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Carolina Navarro v. Target Corporation and Does 1 Through 50

July 11, 2012

CAROLINA NAVARRO,
PLAINTIFF,
v.
TARGET CORPORATION AND DOES 1 THROUGH 50,
DEFENDANTS.



The opinion of the court was delivered by: Garland E. Burrell, Jr. Senior United States District Judge

ORDER

Defendant moves for summary judgment on Plaintiff's premises liability claim, arguing "[P]laintiff cannot demonstrate that [Defendant] breached a duty to [Plaintiff.]" (Def.'s Mot. 2:5-6.) Plaintiff opposes the motion, arguing "there is a genuine dispute as to a material fact as to whether an inspection occurred within a reasonable time period prior to the incident . . . ." (Pl.'s Opp'n 2:6-8.)

I. LEGAL STANDARD

A party seeking summary judgment bears the initial burden of demonstrating the absence of a genuine issue of material fact for trial. Celotex Corp. v. Catrett, 477 U.S. 317, 323 (1986). "A fact is 'material' when, under the governing substantive law, it could affect the outcome of the case." Thrifty Oil Co. v. Bank of Am. Nat. Trust & Sav. Ass'n, 322 F.3d 1039, 1046 (9th Cir. 2003) (quoting Anderson v. Liberty Lobby, Inc., 477 U.S. 242, 248 (1986)). An issue of material fact is "genuine" when "the evidence is such that a reasonable jury could return a verdict for the nonmoving party." Id.

When the defendant is the moving party and is seeking summary judgment on one or more of a plaintiff's claims,

[the defendant] has both the initial burden of production and the ultimate burden of persuasion on [the motion]. In order to carry its burden of production, the [defendant] must either produce evidence negating an essential element of the [plaintiff's claim] or show that the [plaintiff] does not have enough evidence of an essential element to carry its ultimate burden of persuasion at trial. In order to carry its ultimate burden of persuasion on the motion, the [defendant] must persuade the court that there is no genuine issue of material fact.

Nissan Fire & Marine Ins. Co., Ltd. v. Fritz Cos., Inc., 210 F.3d 1099, 1102 (9th Cir. 2000) (citations omitted). If the moving party satisfies its initial burden, "the non-moving party must set forth, by affidavit or as otherwise provided in [Federal] Rule [of Civil Procedure] 56, specific facts showing that there is a genuine issue for trial." T.W. Elec. Serv., Inc. v. Pac. Elec. Contractors Ass'n, 809 F.2d 626, 630 (9th Cir. 1987) (citation and internal quotation marks omitted). The "non-moving plaintiff cannot rest upon the mere allegations or denials of the adverse party's pleading but must instead produce evidence that sets forth specific facts showing that there is a genuine issue for trial." Estate of Tucker ex rel. Tucker v. Interscope Records, Inc., 515 F.3d 1019, 1030 (9th Cir. 2008) (citation and internal quotation marks omitted).

Evidence must be viewed "in the light most favorable to the non-moving party," and "all reasonable inferences" that can be drawn from the evidence must be drawn "in favor of [the non-moving] party." Nunez v. Duncan, 591 F.3d 1217, 1222-23 (9th Cir. 2010).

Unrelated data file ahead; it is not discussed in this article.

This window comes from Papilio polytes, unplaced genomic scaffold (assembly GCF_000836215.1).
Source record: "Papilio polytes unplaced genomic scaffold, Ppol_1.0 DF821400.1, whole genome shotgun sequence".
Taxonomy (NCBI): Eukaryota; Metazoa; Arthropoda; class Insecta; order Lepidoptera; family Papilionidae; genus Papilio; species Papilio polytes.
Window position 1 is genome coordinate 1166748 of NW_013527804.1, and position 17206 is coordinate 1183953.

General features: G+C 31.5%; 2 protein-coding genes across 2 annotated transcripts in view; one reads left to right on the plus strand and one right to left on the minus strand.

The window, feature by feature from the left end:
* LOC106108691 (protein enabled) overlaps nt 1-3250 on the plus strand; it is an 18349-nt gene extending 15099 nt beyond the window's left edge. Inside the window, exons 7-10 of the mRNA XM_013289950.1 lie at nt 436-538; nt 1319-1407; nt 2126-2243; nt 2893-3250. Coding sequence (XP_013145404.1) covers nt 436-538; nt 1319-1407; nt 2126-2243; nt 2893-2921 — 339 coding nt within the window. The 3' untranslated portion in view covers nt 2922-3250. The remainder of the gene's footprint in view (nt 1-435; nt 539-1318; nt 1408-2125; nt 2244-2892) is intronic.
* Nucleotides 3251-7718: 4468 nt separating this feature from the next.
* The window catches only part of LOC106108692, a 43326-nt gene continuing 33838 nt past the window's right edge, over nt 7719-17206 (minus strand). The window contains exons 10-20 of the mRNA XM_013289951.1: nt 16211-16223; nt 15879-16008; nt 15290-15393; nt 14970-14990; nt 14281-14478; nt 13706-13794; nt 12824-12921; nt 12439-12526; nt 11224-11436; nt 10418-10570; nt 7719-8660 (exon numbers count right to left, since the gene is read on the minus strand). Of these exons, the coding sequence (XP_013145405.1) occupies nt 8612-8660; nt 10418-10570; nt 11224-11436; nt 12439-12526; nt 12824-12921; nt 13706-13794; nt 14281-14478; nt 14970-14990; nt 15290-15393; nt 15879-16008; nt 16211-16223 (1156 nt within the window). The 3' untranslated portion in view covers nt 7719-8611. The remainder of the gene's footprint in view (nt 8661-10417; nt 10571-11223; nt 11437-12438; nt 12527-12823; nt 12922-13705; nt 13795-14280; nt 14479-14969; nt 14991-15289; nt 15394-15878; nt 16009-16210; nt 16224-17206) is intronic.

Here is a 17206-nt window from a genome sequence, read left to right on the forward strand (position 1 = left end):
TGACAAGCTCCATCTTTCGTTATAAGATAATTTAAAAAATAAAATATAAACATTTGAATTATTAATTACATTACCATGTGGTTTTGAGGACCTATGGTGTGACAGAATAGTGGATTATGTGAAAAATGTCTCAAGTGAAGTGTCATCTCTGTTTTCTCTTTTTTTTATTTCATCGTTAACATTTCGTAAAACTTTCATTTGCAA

Further, Local Rule 260(b) requires: Any party opposing a motion for summary judgment or summary adjudication [must] reproduce the itemized facts in the [moving party's] Statement of Undisputed Facts and admit those facts that are undisputed and deny those that are disputed, including with each denial a citation to the particular portions of any pleading, affidavit, deposition, interrogatory answer, admission, or other document relied upon in support of that denial.

If the non-movant does not "specifically . . . [controvert duly supported] facts identified in the [movant's] statement of undisputed facts," the non-movant "is deemed to have admitted the validity of the facts contained in the [movant's] statement." Beard v. Banks, 548 U.S. 521, 527 (2006).

II. UNCONTROVERTED FACTS

On April 8, 2008, Plaintiff "was shopping in the Target Store on Consumnes River Boulevard in Sacramento, California." (Def.'s Statement of Undisputed Material Facts ("SUMF") ¶ 1.) "Plaintiff alleges that as she was walking through the store she slipped and fell on a large amount of liquid substance on the floor." Id. ¶ 2. "Plaintiff does not have any information as to how the liquid got on the floor or how long the substance was on the floor before she fell[;]" however, Yvonne Fabian, the Target Leader on Duty, "had been through the area within ten minutes before [P]laintiff's incident and did not observe the substance on the floor." Id. ¶¶ 5-7. Sometime prior to when Fabian walked through the area where the accident occurred, Fabian "had received a call to respond to an incident in the backroom[,]" and "on her route to respond . . . , [she] walked directly through the area where [P]laintiff fell, since it was on her way to the backroom." Id. ¶¶ 7-9. Further, Fabian states that "[a]ll Target team members are instructed to continuously be on the lookout for spills or other debris on the floor." Id. ¶ 10.

III. EVIDENTIARY OBJECTIONS

Defendant has filed numerous evidentiary objections to portions of Plaintiff's opposition brief. However, many of the objections concern evidence that is not material to decision on the motion; ...


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